One of my favourite reads is The Republic of East Vancouver. I pulled a couple of excerpts from it that are vaguely pertinent. Emphasis is mine.
The first is in regards to speculator-held CONdo's in the downtown (Coal Harbour) and the homeless. I don't draw the same lines between them, but it is interesting thought anyhow - especially the reported vacancy rate.
Appearances aren’t always deceiving
A source informs The Republic that the occupancy rate in all those new condo towers blocking the view along Coal Harbour is around 18%. Those who bought them are the offshore class who own similar prestige homes around the world to which they pay occasional visits as their elite whims dictate. They don’t bother with the dirty commerce of renting out their homes when they’re not using them.
Add up all the vacant homes in that one sector of the city alone. The number comes coincidentally close to the estimated number of true-to-life Vancouver citizens who are forced to live on the street due to lack of rentable homes.
It’s not a question of supply, it’s a question of distribution. Of course no one would suggest for a minute that the homeless be housed in the vacated condos of Coal Harbour. That would be an affront to entrenched and untouchable concepts of property rights. But we would have a quandary explaining ourselves to future anthropologists, who are going to find the strangely discordant phenomena of many unused living spaces alongside evidence of many people not living in spaces at all. link
Regarding phenomena (in the same edition) - This is actually an essay about GW Bush, but the ideas can be applied further to the recent RE phenomenon that has swept the globe, and the nay-sayers that have been warning of the situation, and those that blithely repeat the mantra that "real estate only increases in value", "this time it's different", etc.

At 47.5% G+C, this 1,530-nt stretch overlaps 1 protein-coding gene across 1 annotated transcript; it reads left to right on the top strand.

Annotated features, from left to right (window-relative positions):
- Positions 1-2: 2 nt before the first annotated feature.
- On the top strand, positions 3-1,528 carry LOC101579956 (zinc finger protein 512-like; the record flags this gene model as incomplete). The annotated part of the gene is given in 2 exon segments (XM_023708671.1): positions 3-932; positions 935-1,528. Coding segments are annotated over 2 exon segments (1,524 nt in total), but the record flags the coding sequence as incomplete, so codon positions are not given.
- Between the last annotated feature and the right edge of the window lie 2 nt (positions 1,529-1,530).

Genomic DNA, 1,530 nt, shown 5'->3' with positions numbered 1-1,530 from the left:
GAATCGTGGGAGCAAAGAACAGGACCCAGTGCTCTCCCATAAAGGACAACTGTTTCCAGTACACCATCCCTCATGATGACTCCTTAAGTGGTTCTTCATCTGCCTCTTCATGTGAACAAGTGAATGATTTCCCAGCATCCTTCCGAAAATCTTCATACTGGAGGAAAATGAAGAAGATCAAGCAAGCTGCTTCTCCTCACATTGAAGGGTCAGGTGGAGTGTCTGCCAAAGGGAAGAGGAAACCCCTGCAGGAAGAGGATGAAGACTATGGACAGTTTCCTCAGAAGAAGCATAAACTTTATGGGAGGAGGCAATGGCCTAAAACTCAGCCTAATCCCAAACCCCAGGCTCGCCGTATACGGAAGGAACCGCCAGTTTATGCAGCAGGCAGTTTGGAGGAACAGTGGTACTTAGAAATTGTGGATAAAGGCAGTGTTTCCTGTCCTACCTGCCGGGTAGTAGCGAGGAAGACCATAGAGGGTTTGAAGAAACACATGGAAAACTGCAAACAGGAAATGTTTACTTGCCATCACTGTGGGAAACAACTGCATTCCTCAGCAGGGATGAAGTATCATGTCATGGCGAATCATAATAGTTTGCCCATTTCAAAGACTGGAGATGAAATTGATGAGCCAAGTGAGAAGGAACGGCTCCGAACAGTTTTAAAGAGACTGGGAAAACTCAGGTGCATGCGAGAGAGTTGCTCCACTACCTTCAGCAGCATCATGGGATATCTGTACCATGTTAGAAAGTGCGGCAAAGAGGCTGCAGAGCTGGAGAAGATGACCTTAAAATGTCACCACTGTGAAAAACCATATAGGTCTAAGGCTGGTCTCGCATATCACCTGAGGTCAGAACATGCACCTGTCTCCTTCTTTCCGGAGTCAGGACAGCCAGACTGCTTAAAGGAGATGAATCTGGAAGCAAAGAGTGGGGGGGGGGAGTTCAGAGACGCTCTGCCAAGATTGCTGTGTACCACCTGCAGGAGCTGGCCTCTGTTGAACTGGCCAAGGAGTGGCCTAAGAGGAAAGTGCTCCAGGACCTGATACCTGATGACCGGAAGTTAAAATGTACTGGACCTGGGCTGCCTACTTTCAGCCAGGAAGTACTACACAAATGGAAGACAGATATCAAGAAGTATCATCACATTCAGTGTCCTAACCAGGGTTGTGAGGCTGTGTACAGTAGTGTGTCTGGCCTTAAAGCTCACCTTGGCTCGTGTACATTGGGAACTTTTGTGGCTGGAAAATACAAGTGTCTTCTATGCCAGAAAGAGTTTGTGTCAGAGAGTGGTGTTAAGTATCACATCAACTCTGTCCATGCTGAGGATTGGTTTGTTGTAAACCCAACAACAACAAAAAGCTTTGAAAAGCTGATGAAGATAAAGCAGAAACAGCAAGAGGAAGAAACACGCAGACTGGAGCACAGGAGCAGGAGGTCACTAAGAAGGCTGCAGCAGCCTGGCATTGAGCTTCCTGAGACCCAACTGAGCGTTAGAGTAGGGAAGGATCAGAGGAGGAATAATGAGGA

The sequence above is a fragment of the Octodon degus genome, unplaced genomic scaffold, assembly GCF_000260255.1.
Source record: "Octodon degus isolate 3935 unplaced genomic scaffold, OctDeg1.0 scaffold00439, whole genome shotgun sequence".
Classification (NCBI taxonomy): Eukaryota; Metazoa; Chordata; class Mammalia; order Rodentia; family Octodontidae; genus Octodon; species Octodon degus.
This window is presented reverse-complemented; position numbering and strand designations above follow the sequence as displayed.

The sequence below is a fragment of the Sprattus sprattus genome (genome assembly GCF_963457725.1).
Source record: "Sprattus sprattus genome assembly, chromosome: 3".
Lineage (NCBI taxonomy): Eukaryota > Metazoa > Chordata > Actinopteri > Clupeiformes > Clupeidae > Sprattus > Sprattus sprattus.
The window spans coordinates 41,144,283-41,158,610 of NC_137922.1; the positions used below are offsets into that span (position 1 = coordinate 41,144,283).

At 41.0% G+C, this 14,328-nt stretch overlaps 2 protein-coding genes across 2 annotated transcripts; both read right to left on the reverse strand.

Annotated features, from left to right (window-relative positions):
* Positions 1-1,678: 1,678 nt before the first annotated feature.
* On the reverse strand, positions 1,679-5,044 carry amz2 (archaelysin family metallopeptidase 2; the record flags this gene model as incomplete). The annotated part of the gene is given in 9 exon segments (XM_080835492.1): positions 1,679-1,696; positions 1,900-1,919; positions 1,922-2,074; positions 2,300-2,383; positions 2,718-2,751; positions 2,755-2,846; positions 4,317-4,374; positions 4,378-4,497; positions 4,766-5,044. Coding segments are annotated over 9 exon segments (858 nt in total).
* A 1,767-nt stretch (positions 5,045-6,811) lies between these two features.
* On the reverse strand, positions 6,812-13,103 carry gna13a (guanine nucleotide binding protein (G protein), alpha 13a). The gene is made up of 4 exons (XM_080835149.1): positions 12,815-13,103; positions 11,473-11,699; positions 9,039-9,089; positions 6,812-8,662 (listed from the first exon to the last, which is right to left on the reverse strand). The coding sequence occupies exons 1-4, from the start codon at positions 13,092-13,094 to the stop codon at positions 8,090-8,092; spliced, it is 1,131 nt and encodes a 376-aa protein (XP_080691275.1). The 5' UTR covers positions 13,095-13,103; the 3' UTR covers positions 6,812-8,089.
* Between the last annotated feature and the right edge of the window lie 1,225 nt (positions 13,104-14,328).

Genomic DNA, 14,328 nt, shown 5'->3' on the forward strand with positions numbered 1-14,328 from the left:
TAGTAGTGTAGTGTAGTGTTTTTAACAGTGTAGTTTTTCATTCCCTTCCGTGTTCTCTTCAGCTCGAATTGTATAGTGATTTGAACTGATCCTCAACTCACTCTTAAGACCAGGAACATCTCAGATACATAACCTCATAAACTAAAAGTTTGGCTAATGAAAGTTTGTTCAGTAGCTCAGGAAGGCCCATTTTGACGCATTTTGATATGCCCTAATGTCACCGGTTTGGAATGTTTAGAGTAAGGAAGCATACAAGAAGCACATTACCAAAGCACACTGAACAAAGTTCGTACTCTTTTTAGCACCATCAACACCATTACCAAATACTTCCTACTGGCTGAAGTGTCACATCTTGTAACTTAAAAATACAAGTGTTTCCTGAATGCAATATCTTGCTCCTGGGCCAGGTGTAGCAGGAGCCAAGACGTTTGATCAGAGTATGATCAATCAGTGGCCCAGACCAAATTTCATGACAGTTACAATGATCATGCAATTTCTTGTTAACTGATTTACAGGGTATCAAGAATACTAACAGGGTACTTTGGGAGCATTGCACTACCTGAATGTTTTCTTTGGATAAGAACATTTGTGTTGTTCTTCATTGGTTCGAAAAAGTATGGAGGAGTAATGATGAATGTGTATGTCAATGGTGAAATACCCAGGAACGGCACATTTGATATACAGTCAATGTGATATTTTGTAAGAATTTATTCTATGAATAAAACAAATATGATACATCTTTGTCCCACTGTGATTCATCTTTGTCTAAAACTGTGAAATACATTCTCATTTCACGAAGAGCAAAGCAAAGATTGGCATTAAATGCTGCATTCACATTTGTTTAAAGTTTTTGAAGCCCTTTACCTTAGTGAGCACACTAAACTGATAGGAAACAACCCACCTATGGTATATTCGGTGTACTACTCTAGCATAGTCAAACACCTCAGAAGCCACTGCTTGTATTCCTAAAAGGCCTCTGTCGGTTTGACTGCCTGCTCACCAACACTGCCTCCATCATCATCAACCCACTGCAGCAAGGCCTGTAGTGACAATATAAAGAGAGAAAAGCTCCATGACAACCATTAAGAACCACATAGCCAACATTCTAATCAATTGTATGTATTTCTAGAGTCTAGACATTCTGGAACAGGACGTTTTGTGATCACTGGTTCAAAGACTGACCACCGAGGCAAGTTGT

I guess I just like to make connections in my purview from out here on Pluto.
In his metaphysics, Kant made a distinction between two types of reality that he referred to as “phenomena” and “noumena” in the plural, and “phenomenon” and “noumenon” in the singular. A “phenomenon” is an object as it’s perceived by our senses and our thoughts, but our senses and thoughts are very limited. For example, unlike bats, humans don’t navigate with sonar, and unlike sharks we can’t perceive electrical fields. Similarly, people with average intellects are often blind to things that are obvious to the intellectually gifted. We can use education and technology to overcome some of our perceptual limitations, but even the greatest minds using the finest technology can only perceive the tiniest fraction of the world’s unfathomable complexity. Kant used the term “noumena” to refer to the realm beyond the reach of perception and cognition. If the word “phenomena” refers to things as they appear, then “noumena” refers to things as they are.
Now I wouldn't say that those who perceive this market as beyond reason are necessarily "intellectually gifted", but we can say that on average, the preponderance of the populace is blind to the obvious.
We don’t know much
Because noumena are beyond our perceptual and intellectual grasp, whatever value judgements we make about things are necessarily judgements about phenomena. Since phenomena convey only the most simplified, superficial, and often contradictory information about reality, our judgements are always lacking: it’s impossible to understand the ocean by tasting a teaspoon of seawater. The rational response to this predicament is to withhold value judgements whenever possible, and when judgements have to be made, to recognize that they’re provisional, partial, and very possibly wrong. The realization that phenomena are only the shadows of noumena, that whatever we perceive is only a mask concealing an endless mystery, nurtures the development of an attitude of intellectual humility and reverence. link
The Republic is an erudite read. Sometimes one needs to read around the politics, but it is always thought-provoking.